Talk to your healthcare provider about your concerns about developing epilepsy, especially after a traumatic brain injury, severe illness or brain infection, or diagnosis of stroke or brain tumor. Ask for preventive measures you can take and discuss any major lifestyle or medical changes with your healthcare provider before implementing them. 

A Quick Review 

Some causes of epilepsy can be prevented, but the majority of people with this condition don’t know what caused their epilepsy or why they developed it. The condition can have a genetic cause and often runs in families. For the known causes of epilepsy, a few prevention strategies—like avoiding brain injury and infection, reducing your risk of stroke, and receiving adequate prenatal care—can help decrease your chances of epilepsy onset. 

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12 Sources
Health.com uses only high-quality sources, including peer-reviewed studies, to support the facts within our articles. Read our editorial process to learn more about how we fact-check and keep our content accurate, reliable, and trustworthy.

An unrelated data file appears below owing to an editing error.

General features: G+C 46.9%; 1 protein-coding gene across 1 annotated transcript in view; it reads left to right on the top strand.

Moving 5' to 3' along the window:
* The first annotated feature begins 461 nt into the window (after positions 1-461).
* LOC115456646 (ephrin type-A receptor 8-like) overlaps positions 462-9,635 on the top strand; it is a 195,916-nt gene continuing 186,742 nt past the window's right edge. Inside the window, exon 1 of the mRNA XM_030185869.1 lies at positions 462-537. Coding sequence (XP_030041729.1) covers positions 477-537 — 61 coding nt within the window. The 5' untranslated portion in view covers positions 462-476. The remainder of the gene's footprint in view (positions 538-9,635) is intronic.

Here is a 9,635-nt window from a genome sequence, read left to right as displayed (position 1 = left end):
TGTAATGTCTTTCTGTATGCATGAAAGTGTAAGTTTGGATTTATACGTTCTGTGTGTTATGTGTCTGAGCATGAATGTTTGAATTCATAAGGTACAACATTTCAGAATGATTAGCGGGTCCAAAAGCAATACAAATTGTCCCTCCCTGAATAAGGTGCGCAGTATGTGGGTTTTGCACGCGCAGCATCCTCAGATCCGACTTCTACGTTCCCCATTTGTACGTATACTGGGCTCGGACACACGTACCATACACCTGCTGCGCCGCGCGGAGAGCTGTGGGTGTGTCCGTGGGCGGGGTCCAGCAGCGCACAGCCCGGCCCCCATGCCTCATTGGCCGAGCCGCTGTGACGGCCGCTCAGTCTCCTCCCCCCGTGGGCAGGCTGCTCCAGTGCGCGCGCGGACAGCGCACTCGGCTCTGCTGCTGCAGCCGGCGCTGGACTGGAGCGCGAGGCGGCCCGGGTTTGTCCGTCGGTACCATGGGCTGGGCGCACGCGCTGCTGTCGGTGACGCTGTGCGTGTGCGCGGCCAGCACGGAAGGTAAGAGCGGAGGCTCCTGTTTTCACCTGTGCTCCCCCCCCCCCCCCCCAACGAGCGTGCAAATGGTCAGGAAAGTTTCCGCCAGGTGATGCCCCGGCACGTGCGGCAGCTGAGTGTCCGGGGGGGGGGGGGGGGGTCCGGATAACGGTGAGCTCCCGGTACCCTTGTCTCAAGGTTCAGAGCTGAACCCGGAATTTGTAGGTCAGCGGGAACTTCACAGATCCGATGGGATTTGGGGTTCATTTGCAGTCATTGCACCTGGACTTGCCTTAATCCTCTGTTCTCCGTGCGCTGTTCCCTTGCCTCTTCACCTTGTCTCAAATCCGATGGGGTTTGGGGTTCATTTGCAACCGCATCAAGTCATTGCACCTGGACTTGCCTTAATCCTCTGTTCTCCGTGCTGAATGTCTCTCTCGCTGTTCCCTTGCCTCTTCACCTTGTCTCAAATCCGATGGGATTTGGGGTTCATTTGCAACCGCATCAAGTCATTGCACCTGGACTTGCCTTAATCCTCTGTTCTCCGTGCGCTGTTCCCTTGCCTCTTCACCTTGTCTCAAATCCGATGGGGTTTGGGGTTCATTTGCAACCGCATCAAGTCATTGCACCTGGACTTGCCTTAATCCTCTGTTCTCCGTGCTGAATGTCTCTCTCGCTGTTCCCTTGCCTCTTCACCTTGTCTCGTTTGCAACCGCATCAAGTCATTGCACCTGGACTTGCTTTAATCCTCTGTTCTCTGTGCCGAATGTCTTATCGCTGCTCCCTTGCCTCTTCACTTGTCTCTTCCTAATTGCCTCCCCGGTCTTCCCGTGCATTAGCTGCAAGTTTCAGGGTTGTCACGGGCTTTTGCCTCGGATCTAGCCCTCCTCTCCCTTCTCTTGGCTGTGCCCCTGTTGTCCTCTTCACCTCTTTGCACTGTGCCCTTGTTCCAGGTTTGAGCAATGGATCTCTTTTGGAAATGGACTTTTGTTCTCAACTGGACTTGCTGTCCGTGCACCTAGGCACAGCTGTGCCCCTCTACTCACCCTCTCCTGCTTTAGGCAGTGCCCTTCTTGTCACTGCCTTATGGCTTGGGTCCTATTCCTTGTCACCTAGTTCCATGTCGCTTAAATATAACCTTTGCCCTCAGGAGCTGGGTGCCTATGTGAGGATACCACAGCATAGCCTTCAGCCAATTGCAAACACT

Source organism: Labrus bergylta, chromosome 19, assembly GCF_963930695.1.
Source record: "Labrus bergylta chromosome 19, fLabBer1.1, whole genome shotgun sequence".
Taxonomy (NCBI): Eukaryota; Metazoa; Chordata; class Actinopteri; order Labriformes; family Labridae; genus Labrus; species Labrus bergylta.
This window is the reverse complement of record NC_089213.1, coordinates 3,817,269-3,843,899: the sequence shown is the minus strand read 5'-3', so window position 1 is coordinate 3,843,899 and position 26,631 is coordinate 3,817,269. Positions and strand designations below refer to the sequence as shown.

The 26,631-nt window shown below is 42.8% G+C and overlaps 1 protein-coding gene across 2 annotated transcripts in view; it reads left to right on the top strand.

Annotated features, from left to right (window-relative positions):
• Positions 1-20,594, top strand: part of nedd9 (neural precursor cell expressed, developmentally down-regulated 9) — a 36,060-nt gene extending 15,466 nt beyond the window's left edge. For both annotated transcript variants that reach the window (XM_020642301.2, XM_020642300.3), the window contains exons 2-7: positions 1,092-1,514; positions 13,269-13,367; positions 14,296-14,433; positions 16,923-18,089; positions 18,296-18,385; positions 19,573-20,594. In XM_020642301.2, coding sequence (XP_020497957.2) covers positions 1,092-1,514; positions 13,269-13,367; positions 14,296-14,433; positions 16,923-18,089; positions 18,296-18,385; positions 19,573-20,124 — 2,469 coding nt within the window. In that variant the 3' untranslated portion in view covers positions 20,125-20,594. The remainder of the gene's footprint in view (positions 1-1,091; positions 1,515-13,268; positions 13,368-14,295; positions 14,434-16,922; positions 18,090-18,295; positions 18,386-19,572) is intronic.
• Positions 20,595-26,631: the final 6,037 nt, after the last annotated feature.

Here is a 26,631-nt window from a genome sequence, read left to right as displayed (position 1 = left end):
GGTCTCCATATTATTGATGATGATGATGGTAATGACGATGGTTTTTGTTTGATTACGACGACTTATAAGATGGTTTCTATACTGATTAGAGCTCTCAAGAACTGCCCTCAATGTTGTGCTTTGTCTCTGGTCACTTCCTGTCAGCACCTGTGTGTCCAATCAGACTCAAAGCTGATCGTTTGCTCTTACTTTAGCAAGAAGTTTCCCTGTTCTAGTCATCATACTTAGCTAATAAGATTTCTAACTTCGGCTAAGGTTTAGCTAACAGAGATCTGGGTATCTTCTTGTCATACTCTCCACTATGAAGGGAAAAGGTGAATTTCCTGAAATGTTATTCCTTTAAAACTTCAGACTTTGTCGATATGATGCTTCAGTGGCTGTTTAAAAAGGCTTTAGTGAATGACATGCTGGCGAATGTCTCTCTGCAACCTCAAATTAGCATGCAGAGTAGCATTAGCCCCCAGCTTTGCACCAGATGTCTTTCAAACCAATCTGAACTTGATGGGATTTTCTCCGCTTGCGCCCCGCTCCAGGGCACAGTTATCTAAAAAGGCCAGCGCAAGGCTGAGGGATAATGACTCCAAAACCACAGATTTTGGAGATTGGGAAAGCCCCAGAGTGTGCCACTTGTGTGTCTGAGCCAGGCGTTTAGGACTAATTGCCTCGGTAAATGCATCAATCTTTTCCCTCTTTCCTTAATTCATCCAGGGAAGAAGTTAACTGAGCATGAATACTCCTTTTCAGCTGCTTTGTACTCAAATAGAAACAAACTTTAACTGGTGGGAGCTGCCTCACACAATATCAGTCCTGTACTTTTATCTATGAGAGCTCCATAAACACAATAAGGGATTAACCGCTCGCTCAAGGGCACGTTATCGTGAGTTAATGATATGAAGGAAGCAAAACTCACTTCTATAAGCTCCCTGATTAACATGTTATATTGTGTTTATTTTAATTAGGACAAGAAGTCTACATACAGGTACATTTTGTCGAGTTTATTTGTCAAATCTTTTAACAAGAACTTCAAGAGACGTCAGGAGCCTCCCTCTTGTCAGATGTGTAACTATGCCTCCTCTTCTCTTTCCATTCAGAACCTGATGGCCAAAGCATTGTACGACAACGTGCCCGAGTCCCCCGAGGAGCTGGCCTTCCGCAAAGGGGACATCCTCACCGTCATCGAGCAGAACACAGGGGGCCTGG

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  2. Centers for Disease Control and Prevention. Frequently asked questions about epilepsy.

  3. American Association of Neurological Surgeons. Epilepsy.

  4. CURE Epilepsy. What is epilepsy?.

  5. Epilepsy Foundation. Genetic causes of epilepsy.

  6. Peljto AL, Barker-Cummings C, Vasoli VM, et al. Familial risk of epilepsy: A population-based study. Brain 2014;137(3):795-805. doi:10.1093/brain/awt368

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  10. Centers for Disease Control and Prevention. Parasites - Cysticercosis.

  11. Office on Women's Health. Prenatal care.